After the rain stops, we start hiking again, passing the headwaters of Shaefer Creek and finally camping on the ridge above Rapid River to finish a twelve-hour day. This is another river I could follow out south to reach the Porcupine River, but from here it’s probably easier to keep hiking to Old Crow.
In the morning, I wake to a complete white out. I’m not sure how I can navigate without seeing at least a little bit of the land ahead of me. The batteries in my GPS are almost dead and I don’t have any more spares. If they die I’ll have to keep on a compass course all the way until I come out on the Porcupine River somewhere or until I can see a recognizable land formation, which could take weeks. I’m especially careful not to lose my compass. Without it I could never find my way – probably walk in circles or some other erratic pattern until I die.
The next day I’m sick starting out, head spinning. I feel like throwing up. I have bad sores on my feet now, and my big toe on my left foot feels broken – can’t move it. The objective here is to stay on my feet and plod away, not fast, but just keep moving closer to Old Crow, bit by bit at any pace I can.
After an hour the sky clears and the sun returns, allowing me to get my bearings off a low mountain. The air warms up and I take off some clothes, and by afternoon it’s hot again. I’m so drained that I have to eat some raw oats and brown sugar and take a twenty minute nap. It’s a huge production taking a nap in mosquito country. I put on my rain gear, hood, head net, and gloves, and cover my ankles with a tarp. The little bastards always go for your ankles.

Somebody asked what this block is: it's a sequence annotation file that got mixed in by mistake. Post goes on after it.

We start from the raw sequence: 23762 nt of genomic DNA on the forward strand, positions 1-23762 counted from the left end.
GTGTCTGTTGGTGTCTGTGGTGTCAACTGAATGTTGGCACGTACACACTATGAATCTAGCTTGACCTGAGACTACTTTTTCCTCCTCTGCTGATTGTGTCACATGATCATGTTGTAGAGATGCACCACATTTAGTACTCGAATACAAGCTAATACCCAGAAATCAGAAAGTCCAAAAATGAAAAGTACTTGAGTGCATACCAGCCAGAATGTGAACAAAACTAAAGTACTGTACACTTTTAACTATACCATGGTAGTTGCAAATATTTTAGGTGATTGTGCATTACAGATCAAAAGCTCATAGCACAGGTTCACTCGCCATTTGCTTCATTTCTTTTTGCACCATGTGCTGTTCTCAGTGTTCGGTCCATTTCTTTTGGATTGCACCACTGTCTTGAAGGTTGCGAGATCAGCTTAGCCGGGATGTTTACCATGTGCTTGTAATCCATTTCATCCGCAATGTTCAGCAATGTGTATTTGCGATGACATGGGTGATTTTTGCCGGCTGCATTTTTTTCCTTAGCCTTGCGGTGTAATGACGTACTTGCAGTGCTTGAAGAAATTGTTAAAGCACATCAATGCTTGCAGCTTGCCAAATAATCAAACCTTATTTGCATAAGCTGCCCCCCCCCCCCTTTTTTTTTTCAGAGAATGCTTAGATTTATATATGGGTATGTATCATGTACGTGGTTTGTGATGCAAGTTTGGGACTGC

Shahtah Mountain comes into view and I feel on top of the world because I know Old Crow is only half a day beyond that. I have tears of joy. I could be there in two days. Instead of continuing around on the ridge to the northeast, I come right off it on a direct course toward the mountain hoping to save some time. It’s lower in elevation and likely brushier, but shorter. The terrain turns out hellish. I get right into the thick of ten-foot high brush and boggy ground for hours, and then a burned area miles long that has left tall grass and swamp in place of what used to be a lush spruce forest. I have to step up a notch again to match the difficulty of the terrain. The only thing that keeps me going is my clear view of Shaltah Mountain to remind me how close I am to Old Crow, and that if I fight this brush long enough I’ll get there. I can see the light at the end of the tunnel.
At Caribou Bar Creek, the water is swift and over my waist from all the rain in the last week. Later I’ll learn that this has been the wettest summer on record. I set up camp for the night. I cook black beans over a fire until close to midnight. I don’t have much else to eat. Just as I finish, a hail storm erupts, so I quickly take the pot of beans into my tent for the night to eat without getting wet, and without the pestering mosquitoes biting the hell out of me. The hail hits my tent so hard that I’m afraid it’s going to be torn to shreds, leaving me exposed to the cold and insects. I gather up my gear in case everything gets wet and I have to spend the night in the open.